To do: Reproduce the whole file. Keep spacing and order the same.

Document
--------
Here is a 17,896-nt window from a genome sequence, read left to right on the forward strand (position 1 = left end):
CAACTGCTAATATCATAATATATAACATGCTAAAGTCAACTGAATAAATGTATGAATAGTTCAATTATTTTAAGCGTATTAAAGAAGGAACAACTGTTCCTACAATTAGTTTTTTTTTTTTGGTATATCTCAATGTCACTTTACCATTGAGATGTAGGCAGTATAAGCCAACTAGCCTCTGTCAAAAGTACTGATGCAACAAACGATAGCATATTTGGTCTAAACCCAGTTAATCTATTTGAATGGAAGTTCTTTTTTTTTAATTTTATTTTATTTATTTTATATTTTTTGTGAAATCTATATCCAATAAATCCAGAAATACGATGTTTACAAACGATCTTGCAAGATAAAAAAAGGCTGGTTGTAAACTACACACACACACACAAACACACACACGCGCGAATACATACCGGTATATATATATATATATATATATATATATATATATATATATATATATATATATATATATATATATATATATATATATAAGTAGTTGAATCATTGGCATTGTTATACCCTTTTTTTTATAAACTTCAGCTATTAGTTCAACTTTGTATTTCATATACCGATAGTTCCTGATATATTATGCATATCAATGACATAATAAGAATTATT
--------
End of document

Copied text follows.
Here is a 17,896-nt window from a genome sequence, read left to right on the forward strand (position 1 = left end):
CAACTGCTAATATCATAATATATAACATGCTAAAGTCAACTGAATAAATGTATGAATAGTTCAATTATTTTAAGCGTATTAAAGAAGGAACAACTGTTCCTACAATTAGTTTTTTTTTTTTGGTATATCTCAATGTCACTTTACCATTGAGATGTAGGCAGTATAAGCCAACTAGCCTCTGTCAAAAGTACTGATGCAACAAACGATAGCATATTTGGTCTAAACCCAGTTAATCTATTTGAATGGAAGTTCTTTTTTTTTAATTTTATTTTATTTATTTTATATTTTTTGTGAAATCTATATCCAATAAATCCAGAAATACGATGTTTACAAACGATCTTGCAAGATAAAAAAAGGCTGGTTGTAAACTACACACACACACACAAACACACACACGCGCGAATACATACCGGTATATATATATATATATATATATATATATATATATATATATATATATATATATATATATATATATATATATATATATAAGTAGTTGAATCATTGGCATTGTTATACCCTTTTTTTTATAAACTTCAGCTATTAGTTCAACTTTGTATTTCATATACCGATAGTTCCTGATATATTATGCATATCAATGACATAATAAGAATTATT